Essays that raise questions about film history, historiography, and cultural theory

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Essays on Cinema and History

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edited by Robert Sklar and Charles Musser

This collection of articles addresses questions about film history within the context of recent debates over historiography and cultural theory. Examining the relationship between cinema history and social history, the authors are concerned with revealing ways in which ideological and political struggle is treated in film. In selecting these essays, editors Robert Sklar and Charles Musser sought breadth and variety both in chronological and geographical terms. The articles here touch on some aspects of film history in every decade of the twentieth century (through the 1980s) and cover filmmaking practices in or national cinemas of more than a dozen countries in regions ranging from Asia, North and South America, and Europe to the Middle East.



Introduction – Charles Musser and Robert Sklar
Oh Althusser!: Historiography and the Rise of Cinema Studies – Robert Sklar
Work, Ideology, and Chaplinís Tramp – Charles Musser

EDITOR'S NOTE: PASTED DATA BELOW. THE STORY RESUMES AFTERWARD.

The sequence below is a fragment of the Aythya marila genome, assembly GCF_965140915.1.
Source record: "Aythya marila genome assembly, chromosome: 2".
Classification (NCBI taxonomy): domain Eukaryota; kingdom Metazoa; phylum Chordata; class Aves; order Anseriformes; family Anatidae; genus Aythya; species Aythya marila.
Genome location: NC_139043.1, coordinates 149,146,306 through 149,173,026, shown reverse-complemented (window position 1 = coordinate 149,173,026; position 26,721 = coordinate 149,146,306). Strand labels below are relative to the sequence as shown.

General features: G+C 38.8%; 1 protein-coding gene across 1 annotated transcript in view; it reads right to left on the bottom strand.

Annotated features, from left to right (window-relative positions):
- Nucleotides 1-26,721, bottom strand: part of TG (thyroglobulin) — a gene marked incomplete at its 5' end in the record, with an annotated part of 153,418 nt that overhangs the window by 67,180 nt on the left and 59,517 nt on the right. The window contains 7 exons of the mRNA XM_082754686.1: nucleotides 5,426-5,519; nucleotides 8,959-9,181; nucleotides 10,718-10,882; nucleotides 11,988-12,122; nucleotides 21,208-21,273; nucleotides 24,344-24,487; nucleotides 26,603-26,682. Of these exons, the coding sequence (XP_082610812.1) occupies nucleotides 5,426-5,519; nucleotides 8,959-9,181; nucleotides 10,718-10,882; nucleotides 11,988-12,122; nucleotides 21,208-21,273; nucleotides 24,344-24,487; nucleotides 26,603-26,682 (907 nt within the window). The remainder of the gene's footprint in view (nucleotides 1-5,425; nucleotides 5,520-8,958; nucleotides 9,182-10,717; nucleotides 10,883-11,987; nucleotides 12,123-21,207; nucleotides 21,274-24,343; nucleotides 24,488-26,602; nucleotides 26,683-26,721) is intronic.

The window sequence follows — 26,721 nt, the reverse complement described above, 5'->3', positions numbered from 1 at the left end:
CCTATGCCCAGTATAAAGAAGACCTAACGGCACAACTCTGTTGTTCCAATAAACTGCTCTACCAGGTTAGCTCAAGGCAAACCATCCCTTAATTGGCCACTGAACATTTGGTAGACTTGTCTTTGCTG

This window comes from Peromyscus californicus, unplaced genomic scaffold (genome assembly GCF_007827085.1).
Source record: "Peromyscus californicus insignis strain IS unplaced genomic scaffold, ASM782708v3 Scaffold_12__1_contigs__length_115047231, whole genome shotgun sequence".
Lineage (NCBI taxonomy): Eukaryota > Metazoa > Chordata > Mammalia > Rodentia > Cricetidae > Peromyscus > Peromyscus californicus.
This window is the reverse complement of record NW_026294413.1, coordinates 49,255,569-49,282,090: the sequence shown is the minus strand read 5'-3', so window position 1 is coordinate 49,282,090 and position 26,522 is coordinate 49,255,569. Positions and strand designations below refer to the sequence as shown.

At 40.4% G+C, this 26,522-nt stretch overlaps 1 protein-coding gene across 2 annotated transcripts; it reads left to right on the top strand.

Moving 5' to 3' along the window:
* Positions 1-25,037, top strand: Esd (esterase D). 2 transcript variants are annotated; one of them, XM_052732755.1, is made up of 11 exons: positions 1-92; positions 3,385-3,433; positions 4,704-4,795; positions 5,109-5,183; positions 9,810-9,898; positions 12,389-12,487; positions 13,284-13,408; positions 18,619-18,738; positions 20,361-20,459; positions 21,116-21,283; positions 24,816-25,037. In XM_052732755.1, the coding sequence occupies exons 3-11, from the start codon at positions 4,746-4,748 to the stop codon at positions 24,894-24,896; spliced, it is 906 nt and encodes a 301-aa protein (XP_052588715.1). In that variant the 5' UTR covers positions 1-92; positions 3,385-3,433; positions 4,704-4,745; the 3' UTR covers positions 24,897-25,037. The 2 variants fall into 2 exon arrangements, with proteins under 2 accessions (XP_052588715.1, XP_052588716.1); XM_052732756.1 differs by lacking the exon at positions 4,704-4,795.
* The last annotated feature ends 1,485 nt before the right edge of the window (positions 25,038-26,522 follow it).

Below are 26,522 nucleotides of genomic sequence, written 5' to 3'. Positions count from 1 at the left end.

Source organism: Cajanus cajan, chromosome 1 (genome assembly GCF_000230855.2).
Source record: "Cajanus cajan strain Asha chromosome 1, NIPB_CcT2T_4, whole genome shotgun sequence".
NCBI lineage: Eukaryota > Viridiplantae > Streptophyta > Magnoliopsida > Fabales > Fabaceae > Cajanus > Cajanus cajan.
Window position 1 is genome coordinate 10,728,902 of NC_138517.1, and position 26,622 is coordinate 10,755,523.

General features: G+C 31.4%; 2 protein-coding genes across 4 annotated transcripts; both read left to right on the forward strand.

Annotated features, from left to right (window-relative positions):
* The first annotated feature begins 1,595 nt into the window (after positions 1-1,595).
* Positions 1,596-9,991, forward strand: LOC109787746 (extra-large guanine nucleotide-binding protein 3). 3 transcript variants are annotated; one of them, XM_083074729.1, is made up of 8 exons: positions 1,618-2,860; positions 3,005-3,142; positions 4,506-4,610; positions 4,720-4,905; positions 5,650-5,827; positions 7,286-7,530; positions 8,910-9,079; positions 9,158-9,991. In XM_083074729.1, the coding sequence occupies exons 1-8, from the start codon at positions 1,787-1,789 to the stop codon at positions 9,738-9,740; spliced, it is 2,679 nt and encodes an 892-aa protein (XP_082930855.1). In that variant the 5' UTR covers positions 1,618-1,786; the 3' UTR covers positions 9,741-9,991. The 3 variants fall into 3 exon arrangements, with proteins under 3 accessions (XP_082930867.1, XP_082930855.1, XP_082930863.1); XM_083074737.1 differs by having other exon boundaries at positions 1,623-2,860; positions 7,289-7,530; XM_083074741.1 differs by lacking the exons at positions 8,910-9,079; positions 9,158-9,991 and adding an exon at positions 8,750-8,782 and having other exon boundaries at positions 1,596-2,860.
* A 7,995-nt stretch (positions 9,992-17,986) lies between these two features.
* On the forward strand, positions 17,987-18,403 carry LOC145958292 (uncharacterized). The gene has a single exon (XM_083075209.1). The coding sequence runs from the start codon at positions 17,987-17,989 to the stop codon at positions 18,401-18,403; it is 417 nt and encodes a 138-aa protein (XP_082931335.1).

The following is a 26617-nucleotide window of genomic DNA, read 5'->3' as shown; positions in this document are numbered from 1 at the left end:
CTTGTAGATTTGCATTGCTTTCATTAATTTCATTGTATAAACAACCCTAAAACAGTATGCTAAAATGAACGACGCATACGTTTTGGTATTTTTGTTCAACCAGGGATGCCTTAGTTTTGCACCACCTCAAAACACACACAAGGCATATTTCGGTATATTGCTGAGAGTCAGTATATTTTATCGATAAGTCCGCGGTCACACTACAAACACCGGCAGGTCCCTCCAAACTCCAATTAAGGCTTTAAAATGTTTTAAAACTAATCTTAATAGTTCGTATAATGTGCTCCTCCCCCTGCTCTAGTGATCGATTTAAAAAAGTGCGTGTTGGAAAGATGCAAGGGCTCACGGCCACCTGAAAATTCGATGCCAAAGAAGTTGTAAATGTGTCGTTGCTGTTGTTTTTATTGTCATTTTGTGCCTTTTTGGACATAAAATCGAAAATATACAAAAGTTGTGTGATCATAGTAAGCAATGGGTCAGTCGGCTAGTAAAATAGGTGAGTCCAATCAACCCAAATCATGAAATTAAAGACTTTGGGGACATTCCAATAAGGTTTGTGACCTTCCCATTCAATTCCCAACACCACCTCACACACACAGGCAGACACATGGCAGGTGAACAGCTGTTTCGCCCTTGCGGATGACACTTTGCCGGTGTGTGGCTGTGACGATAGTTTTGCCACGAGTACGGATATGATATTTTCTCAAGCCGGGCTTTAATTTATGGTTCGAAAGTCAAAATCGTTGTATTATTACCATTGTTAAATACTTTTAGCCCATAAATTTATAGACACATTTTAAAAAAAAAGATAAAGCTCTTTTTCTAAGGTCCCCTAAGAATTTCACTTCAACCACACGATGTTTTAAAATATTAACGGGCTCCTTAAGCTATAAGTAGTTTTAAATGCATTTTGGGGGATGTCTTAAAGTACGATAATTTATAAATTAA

Cinema and Class Conflict: Labor, Capital, the State, and American Silent Film – Steven J. Ross
Cinema and Everyday Life: Soviet Worker Clubs of the 1920s – Vance Kepley
Left Political Filmmaking in the West: The Interwar Years – Jonathan Buchsbaum
6. Ideology Elsewhere: The Contradictions of Italian Fascist Cinema – Vito Zagarrio
The Female Spy: Gender and Nationality in World War II British Film – Antonia Lant
The Japanese Tragedy: Film Censorship and the American Occupation – Kyoko Hirano
Risorgimento History and Screen Spectacle: Viscontiís Senso – Leger Grindon
Master Narrative/Counter Readings: The Politics of Israeli Cinema – Ella Shohat
Transformations of National Allegory: Brazilian Cinema from Dictatorship to Redemocratization – Robert Stam and Ismael Xavier
An "Other" History: The New Latin American Cinema – Ana M. Lopez


About the Author(s)

Robert Sklar is Professor of Cinema Studies at New York University. He is the author of Movie-Made America and Prime-Time America.

Charles Musser teaches film studies at New York University and Columbia University and is the author of The Emergence of Cinema: The American Screen to 1907.

Subject Categories

Cinema Studies

In the series

Critical Perspectives on the Past, edited by Susan Porter Benson, Stephen Brier, and Roy Rosenzweig.

Critical Perspectives on the Past, edited by Susan Porter Benson, Stephen Brier, and Roy Rosenzweig, is concerned with the traditional and nontraditional ways in which historical ideas are formed. In its attentiveness to issues of race, class, and gender and to the role of human agency in shaping events, the series is as critical of traditional historical method as content. Emphasizing that history is itself an interpretation of material events, the series demonstrates that the historian's choices of subject, narrative technique, and documentation are politically as well as intellectually constructed.



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